Beyond the City (Chapter 5, page 1 of 6)


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Chapter 5

It was the habit of the Doctor and the Admiral to accompany each other
upon a morning ramble between breakfast and lunch. The dwellers in those
quiet tree-lined roads were accustomed to see the two figures, the long,
thin, austere seaman, and the short, bustling, tweed-clad physician,
pass and repass with such regularity that a stopped clock has been reset
by them. The Admiral took two steps to his companion's three, but the
younger man was the quicker, and both were equal to a good four and a
half miles an hour.

It was a lovely summer day which followed the events which have been
described. The sky was of the deepest blue, with a few white, fleecy
clouds drifting lazily across it, and the air was filled with the low
drone of insects or with a sudden sharper note as bee or bluefly shot
past with its quivering, long-drawn hum, like an insect tuning-fork. As
the friends topped each rise which leads up to the Crystal Palace,
they could see the dun clouds of London stretching along the northern
skyline, with spire or dome breaking through the low-lying haze. The
Admiral was in high spirits, for the morning post had brought good news
to his son.

"It is wonderful, Walker," he was saying, "positively wonderful, the way
that boy of mine has gone ahead during the last three years. We heard
from Pearson to-day. Pearson is the senior partner, you know, and my boy
the junior--Pearson and Denver the firm. Cunning old dog is Pearson,
as cute and as greedy as a Rio shark. Yet he goes off for a fortnight's
leave, and puts my boy in full charge, with all that immense business
in his hands, and a freehand to do what he likes with it. How's that for
confidence, and he only three years upon 'Change?"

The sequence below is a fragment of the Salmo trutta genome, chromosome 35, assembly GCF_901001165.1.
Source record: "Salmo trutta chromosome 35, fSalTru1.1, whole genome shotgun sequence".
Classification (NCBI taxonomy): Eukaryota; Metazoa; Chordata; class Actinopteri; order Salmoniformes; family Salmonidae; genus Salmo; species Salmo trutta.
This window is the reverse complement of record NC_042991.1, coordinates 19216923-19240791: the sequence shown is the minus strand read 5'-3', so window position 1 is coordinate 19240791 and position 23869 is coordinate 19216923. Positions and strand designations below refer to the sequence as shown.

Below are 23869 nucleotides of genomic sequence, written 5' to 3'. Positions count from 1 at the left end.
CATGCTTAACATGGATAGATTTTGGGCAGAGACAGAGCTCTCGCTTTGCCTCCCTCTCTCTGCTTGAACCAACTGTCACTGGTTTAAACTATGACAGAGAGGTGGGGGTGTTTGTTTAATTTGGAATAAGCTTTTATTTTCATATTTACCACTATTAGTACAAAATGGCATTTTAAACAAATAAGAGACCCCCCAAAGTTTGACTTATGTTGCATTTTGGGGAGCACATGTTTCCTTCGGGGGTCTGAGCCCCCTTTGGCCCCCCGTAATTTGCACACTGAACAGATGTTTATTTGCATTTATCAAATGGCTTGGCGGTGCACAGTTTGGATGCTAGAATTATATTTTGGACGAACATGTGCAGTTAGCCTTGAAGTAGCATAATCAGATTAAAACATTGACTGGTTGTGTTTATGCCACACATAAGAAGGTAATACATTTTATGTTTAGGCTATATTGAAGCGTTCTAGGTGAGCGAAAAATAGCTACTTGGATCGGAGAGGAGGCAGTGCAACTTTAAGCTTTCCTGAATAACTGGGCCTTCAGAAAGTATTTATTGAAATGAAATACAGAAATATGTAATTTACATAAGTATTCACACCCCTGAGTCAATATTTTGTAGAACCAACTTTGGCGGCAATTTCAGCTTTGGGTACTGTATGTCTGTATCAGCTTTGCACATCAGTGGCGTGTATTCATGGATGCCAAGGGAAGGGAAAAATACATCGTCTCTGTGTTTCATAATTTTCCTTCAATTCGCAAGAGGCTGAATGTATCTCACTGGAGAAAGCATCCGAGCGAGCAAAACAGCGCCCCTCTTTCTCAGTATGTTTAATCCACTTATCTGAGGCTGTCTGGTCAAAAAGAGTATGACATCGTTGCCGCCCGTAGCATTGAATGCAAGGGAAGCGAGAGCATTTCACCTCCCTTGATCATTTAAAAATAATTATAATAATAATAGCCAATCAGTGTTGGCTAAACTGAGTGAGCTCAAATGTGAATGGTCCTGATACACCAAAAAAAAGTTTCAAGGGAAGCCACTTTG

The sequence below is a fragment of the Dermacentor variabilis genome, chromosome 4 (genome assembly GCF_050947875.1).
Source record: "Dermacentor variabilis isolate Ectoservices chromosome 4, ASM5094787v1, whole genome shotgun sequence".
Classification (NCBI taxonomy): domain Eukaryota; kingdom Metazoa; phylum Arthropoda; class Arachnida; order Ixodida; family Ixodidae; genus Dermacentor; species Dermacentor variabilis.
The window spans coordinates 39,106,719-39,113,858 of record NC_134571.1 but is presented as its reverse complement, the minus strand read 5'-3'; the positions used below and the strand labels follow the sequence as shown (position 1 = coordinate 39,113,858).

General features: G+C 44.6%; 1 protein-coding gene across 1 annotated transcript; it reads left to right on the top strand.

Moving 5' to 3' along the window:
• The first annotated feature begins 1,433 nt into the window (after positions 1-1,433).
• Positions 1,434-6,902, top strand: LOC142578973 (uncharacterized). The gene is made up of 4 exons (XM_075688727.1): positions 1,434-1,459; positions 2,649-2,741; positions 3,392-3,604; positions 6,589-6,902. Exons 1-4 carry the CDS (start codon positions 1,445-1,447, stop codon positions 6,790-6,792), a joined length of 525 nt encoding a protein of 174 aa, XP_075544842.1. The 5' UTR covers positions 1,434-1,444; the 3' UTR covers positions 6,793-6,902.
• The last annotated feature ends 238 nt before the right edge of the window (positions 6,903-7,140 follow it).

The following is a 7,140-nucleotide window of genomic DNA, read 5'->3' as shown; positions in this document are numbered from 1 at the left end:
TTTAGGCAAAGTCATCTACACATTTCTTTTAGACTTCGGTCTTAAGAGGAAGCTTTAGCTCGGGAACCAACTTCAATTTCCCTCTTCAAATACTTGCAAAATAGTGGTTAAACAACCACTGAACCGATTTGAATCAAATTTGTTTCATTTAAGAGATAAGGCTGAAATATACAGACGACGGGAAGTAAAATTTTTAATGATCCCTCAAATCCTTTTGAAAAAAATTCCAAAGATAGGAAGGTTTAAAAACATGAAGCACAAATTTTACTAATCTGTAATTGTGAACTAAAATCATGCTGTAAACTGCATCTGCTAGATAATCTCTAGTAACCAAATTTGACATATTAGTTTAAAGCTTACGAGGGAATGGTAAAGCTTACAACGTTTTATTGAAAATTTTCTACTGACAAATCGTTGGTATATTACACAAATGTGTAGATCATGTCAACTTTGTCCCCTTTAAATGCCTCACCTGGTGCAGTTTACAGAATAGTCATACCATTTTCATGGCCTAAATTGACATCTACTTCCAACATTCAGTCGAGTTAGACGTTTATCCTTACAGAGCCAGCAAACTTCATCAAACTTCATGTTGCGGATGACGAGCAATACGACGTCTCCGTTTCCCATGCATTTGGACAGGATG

"Any one would confide in him. His face is a surety," said the Doctor.

"Go on, Walker!" The Admiral dug his elbow at him. "You know my weak
side. Still it's truth all the same. I've been blessed with a good wife
and a good son, and maybe I relish them the more for having been cut off
from them so long. I have much to be thankful for!"

"And so have I. The best two girls that ever stepped. There's Clara, who
has learned up as much medicine as would give her the L.S.A., simply
in order that she may sympathize with me in my work. But hullo, what is
this coming along?"

"All drawing and the wind astern!" cried the Admiral. "Fourteen knots if
it's one. Why, by George, it is that woman!"

A rolling cloud of yellow dust had streamed round the curve of the road,
and from the heart of it had emerged a high tandem tricycle flying along
at a breakneck pace. In front sat Mrs. Westmacott clad in a heather
tweed pea-jacket, a skirt which just{?} passed her knees and a pair of
thick gaiters of the same material. She had a great bundle of red papers
under her arm, while Charles, who sat behind her clad in Norfolk jacket
and knickerbockers, bore a similar roll protruding from either pocket.
Even as they watched, the pair eased up, the lady sprang off, impaled
one of her bills upon the garden railing of an empty house, and then
jumping on to her seat again was about to hurry onwards when her nephew
drew her attention to the two gentlemen upon the footpath.

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